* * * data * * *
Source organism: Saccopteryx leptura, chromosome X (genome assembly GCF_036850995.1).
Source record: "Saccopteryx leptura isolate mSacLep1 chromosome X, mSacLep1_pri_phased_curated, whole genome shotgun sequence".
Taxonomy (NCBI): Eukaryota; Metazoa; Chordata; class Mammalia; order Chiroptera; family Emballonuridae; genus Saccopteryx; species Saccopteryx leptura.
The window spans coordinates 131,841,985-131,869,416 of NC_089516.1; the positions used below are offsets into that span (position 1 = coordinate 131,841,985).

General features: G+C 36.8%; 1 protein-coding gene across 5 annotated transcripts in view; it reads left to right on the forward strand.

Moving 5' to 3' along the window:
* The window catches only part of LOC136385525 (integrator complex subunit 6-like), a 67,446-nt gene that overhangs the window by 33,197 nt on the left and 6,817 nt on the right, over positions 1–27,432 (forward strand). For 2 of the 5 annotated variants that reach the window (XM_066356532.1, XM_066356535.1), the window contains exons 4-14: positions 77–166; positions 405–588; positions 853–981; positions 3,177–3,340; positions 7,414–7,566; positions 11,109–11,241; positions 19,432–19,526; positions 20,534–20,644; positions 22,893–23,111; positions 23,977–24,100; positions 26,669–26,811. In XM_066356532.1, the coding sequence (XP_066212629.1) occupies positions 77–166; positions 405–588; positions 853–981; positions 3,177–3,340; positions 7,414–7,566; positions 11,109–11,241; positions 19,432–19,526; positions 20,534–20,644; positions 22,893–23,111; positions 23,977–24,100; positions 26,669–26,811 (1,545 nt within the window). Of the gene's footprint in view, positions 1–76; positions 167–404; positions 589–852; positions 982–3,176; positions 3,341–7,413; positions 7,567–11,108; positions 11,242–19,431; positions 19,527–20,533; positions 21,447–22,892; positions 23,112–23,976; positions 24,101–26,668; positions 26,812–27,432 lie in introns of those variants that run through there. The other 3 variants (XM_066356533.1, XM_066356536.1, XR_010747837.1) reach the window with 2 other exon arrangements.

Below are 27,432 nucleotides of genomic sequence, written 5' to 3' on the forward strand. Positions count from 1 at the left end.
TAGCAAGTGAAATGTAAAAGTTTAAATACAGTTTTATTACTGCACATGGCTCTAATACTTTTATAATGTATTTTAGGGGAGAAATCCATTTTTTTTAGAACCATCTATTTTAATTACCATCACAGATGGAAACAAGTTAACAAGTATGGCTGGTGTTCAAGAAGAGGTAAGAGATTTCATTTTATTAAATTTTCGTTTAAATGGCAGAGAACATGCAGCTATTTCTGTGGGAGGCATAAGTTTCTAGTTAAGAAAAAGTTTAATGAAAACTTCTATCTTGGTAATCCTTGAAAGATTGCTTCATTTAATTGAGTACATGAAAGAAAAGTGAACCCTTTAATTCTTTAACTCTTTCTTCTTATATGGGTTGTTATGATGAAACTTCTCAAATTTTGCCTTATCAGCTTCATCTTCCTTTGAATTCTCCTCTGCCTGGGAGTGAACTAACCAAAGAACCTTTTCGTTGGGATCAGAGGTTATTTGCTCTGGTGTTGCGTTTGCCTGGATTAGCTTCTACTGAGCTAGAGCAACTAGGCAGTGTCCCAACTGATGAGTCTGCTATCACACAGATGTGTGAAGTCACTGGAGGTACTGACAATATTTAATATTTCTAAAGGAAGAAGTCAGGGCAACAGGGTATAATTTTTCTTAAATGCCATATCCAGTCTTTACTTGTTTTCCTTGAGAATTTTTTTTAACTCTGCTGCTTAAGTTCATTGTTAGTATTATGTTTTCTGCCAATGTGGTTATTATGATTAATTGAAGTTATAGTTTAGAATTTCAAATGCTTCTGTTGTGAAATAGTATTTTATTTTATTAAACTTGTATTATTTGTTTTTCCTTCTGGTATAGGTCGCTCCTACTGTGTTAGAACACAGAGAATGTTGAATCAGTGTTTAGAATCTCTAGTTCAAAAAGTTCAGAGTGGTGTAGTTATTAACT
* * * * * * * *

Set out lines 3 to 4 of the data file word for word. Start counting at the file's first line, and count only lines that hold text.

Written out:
Taxonomy (NCBI): Eukaryota; Metazoa; Chordata; class Mammalia; order Chiroptera; family Emballonuridae; genus Saccopteryx; species Saccopteryx leptura.
The window spans coordinates 131,841,985-131,869,416 of NC_089516.1; the positions used below are offsets into that span (position 1 = coordinate 131,841,985).